Fortunately, the field of
epigenetics that emphasizes the context-dependence of genes is gradually gaining more recognition.

Widening the Context in Forest Ecology

Ignoring the context or not paying sufficient attention to it is, of course, not limited to genetics; it happens also in may other fields including ecology. However, as in genetics, in other fields context may be included at least to some extent. The following example from forest ecology illustrates how context can be increasingly widened. The example concerns the spruce budworm (larvae of a moth), a major defoliator of softwood species such as spruce and fir in northeastern North America. In periodic epidemics it damages extensively spruce and fir, which are used by the pulp and paper industry. Miller (1984/85) examined the psychological and philosophical roots of the problem and showed that both the perception of the problem and its solution depends on the general viewpoint, intellectual style and type of thinking of the investigator. One could also say that it depends on how much the context of the problem is extended.

Miller distinguished the following four ways of perceiving and dealing with the problem:
reductionist, holist, humanist, and mystic. These four ways can be seen as increasingly widening the context.
1. Reductionist. To the reductionist the problem is the budworm. It destroys the trees. Therefore, the solution is to destroy the budworm, for example, through pesticides. The context of the interaction between the budworm and the trees is ignored or overlooked by the reductionist.
2. Holist. To the holist, the problem is a budworm-forest problem: that is, the forest is sick. Therefore, the solution requires the healing of the forest, for example, through integrated pest control, which might involve support for insects that feed on the budworm. Obviously the holist considers the context of the interaction between the budworm and the trees. Note that Miller uses the term ‘holist’ in a narrow sense as it is used in systems ecology. In a wider sense, as I use the term in this book, ‘holist’ would also include ‘humanist’.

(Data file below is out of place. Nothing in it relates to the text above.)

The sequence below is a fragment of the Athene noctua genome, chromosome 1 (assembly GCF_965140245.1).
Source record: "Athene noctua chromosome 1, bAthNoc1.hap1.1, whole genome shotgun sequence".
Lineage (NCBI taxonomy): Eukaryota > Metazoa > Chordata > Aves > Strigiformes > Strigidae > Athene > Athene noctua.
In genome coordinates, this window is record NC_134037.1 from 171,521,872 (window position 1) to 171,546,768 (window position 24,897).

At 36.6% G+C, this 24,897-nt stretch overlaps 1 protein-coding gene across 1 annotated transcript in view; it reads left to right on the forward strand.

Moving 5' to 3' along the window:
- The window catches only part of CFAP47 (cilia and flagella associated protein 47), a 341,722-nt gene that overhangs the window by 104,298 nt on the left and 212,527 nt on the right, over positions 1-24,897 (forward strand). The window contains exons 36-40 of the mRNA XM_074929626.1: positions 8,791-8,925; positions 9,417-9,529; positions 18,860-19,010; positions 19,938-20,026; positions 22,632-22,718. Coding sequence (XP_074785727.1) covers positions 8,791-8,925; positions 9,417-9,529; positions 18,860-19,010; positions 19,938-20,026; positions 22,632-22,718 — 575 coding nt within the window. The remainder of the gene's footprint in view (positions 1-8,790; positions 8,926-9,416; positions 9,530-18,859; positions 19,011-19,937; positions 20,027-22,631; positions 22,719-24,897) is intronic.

3. Humanist. To the humanist the problem is a budworm-forest-people problem. The humanist can see the problems of society in the forest. Therefore, society is included as a still wider context. And then it becomes apparent that the solution of the problem requires healing of society and the forest. This may involve, for example, a reduction in the use of paper, recycling of paper and wood. Avoiding monoculture also would be helpful.
4. Mystic. To the mystic the problem is also in each of us, in our consciousness. For example, it may reside in our work ethic, competitive mind-set, and the way we relate to nature. Therefore, for the mystic the solution of the problem requires also self-transformation. Talking about the problem and then dealing with it as proposed in the three preceding strategies will not be sufficient. We have to go beyond talking, which means that we have to enter the centre of the mandala of this book and the mandala as a whole.

Widening the Context in Medicine

Replace “spruce budworm” in the preceding discussion with infectious agents such as viruses associated with the common cold, or HIV associated with AIDS, and you can go through the same four stages:
1. For the reductionist it is only the infectious agents that matter. They harm or destroy the organism. Therefore, they have to be killed. The context of the body is ignored or neglected.